This experiment discovereth perception in plants. –Bacon.

    4. An idea; a notion. [Obs.]

    –Sir M. Hale.

    Note: “The word perception is, in the language of philosophers previous to Reid, used in a very extensive signification. By Descartes, Malebranche, Locke, Leibnitz, and others, it is employed in a sense almost as unexclusive as consciousness, in its widest signification. By Reid this word was limited to our faculty acquisitive of knowledge, and to that branch of this faculty whereby, through the senses, we obtain a knowledge of the external world. But his limitation did not stop here. In the act of external perception he distinguished two elements, to which he gave the names of perception and sensation. He ought perhaps to have called these perception proper and sensation proper, when employed in his special meaning.” –Sir W. Hamilton.

    Source: Webster’s Revised Unabridged Dictionary (1913)

  28. maliathon 02 May 2009 at 1:45 am


    How would you respond to the following published studies which show higher basal plasma NO levels in autistic patients:


    Those are the unique identifiers. All studies were accessed from Medline via Ovid.


  29. daedalus2uon 02 May 2009 at 8:01 am

    Grant, None of those studies measured NO levels, they all measured the terminal metabolites of NO, nitrite and nitrate. Measuring the terminal metabolite of NO tells you something about NO/NOx physiology, it tells you nothing about what the NO level is in any particular tissue compartment. Trying to infer NO levels from nitrite and nitrate levels would be like trying to infer oxygen levels from its terminal metabolite CO2 or H2O. It is simply an approach that is not appropriate.

    NO levels in blood specimens measured in vitro are not a useful measure of anything. Hemoglobin is the normal sink for NO, and takes up NO so rapidly that the half life of NO in whole blood is much less than a second (but that half life is concentration dependant). Unless you took extremely elaborate steps to measure the NO level before the NO was taken up by hemoglobin, any measurement of NO would not reflect what the NO level was in vivo.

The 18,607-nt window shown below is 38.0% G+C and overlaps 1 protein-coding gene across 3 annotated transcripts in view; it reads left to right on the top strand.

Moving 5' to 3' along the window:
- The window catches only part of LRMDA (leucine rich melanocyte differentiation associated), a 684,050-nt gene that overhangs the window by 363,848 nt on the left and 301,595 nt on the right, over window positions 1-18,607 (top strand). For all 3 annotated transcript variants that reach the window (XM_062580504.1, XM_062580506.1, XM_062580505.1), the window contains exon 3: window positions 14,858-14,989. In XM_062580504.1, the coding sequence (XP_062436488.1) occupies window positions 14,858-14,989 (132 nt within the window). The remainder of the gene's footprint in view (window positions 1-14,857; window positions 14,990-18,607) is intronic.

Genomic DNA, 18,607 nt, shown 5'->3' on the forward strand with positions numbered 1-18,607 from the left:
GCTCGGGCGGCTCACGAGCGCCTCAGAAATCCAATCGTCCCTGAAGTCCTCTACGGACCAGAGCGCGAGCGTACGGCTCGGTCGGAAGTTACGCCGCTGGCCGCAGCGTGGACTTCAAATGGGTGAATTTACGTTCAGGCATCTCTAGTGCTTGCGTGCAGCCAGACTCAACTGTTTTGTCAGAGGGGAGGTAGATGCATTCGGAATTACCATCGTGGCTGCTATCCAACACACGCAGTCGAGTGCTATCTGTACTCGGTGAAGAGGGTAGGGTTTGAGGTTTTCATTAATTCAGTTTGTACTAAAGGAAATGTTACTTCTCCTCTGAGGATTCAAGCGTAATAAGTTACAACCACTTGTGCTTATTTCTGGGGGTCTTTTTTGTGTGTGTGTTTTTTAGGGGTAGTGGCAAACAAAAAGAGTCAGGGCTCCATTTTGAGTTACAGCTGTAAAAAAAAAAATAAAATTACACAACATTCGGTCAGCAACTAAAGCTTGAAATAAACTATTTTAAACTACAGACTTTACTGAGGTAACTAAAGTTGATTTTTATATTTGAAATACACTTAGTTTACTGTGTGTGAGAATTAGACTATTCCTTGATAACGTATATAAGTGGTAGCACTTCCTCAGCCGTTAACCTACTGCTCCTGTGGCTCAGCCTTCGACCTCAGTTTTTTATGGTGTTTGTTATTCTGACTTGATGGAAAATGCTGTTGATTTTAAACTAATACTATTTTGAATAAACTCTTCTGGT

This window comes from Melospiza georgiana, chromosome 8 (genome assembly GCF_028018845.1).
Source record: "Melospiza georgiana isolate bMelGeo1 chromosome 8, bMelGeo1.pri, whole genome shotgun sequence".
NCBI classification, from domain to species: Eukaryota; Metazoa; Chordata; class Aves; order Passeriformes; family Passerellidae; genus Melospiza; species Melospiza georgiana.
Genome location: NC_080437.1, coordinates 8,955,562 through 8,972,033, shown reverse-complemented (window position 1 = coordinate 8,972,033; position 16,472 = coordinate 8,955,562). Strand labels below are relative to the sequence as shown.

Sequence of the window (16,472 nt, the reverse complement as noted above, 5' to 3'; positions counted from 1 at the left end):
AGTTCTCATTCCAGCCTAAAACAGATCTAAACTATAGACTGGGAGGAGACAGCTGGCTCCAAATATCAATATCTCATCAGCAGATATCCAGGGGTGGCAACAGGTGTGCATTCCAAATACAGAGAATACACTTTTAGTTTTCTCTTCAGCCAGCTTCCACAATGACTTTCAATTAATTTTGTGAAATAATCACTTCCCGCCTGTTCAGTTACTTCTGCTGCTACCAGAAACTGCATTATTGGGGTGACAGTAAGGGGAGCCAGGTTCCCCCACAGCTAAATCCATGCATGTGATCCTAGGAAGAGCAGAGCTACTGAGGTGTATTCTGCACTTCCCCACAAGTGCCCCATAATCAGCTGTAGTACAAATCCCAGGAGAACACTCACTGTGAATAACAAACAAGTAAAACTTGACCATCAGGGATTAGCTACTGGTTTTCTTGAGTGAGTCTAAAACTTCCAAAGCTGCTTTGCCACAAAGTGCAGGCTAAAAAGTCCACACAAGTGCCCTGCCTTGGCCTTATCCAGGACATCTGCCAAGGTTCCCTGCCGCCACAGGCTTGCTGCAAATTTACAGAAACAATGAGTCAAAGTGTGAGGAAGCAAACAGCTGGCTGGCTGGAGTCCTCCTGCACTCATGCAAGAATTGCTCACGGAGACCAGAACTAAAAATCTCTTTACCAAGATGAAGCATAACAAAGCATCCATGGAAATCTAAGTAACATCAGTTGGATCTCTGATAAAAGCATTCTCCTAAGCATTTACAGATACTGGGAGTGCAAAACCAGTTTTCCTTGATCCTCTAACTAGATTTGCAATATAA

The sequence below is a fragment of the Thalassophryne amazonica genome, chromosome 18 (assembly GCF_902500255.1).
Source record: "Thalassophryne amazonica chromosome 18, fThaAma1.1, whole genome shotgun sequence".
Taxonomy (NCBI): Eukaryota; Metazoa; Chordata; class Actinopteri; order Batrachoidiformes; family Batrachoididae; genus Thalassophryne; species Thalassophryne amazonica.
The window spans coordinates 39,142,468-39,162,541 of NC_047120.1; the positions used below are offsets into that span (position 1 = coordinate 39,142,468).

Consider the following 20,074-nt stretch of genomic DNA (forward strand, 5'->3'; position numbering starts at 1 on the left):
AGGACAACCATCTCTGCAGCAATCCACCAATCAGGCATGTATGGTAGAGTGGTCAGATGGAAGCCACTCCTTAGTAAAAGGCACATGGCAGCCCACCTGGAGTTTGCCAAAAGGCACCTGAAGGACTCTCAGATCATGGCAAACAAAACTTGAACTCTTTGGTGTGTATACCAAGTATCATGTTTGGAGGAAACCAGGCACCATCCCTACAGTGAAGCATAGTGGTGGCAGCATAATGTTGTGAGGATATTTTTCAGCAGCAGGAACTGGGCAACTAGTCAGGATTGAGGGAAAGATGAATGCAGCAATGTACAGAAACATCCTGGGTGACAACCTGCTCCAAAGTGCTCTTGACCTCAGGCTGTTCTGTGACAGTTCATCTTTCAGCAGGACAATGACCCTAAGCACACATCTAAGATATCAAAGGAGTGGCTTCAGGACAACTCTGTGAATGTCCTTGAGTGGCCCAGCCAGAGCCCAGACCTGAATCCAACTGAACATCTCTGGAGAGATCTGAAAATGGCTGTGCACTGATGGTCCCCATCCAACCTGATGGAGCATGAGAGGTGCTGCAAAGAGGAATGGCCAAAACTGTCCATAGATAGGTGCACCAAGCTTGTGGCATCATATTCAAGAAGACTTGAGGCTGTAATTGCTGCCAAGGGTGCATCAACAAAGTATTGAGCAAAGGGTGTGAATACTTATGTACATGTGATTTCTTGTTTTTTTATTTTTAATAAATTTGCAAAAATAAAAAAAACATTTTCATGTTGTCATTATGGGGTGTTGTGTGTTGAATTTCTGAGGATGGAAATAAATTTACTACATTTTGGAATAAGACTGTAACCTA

Quite a good paper on NO is


    It touches on some of the richness and complexity of NO physiology so far as it is currently known. It is pretty clear that there is a lot that is not well understood about NO physiology and so the picture can only get more complicated. I think at least a few orders of magnitude more complicated, but I am one of the few NO researchers who embrace the complexity of NO physiology even though there are no techniques yet to measure them. The levels of NO that are important in autism are in the nM/L range. There are no techniques to measure these in vivo at the length (sub cellular) and time (sub second) scales that are known to be important.

    You can infer NO levels in the endothelium by the state of vascular tone, and how vascular tone is affected by the infusion of NO donors. People with hypertension, obesity, and all the other low NO disorders have what is called “reduced vascular reactivity”, that is when NO is infused, their vessels do not respond as much as individuals with a normal vascular reactivity. My inference is that their basal NO level in the endothelium is lower, so it takes more exogenous NO to raise the NO level to the point where it activates sGC and causes vasodilatation. I think this is what is being observed in the BOLD fMRI results.

    Autism is a state of oxidative stress. A state of oxidative stress is a low NO state because the primary compound of oxidative stress, superoxide, destroys NO at diffusion limited kinetics. It is not possible to have high levels of superoxide and NO simultaneously. One can have high levels of one or the other, and which ever one is more abundant will destroy the one that is less abundant. Switching between a state dominated by NO to one dominated by superoxide is a generic stress response. Essentially every kind of stress will do that, and the low NO state then primes physiology to respond to the stress, for example low NO makes mast cells more sensitive to degranulation, low NO in effect increases the “gain” on the immune system by also disinhibiting NFkB.

    Essentially all the physical symptoms of autism are consistent with a lower level of NO, but it takes a sophisticated understanding of NO physiology to appreciate that.

  30. Esattezzaon 02 May 2009 at 9:40 am

    Daedalus, first of all, I’ll admit I’m out of my league here (*raises hand* lowly grad student, party of one) but your NO theory, while incredibly interesting (and more incredibly something I haven’t heard of before) seems a bit premature to call. Obviously, you’re the expert.

    In fact, you say:
    “Essentially all the physical symptoms of autism are consistent with a lower level of NO, but it takes a sophisticated understanding of NO physiology to appreciate that.”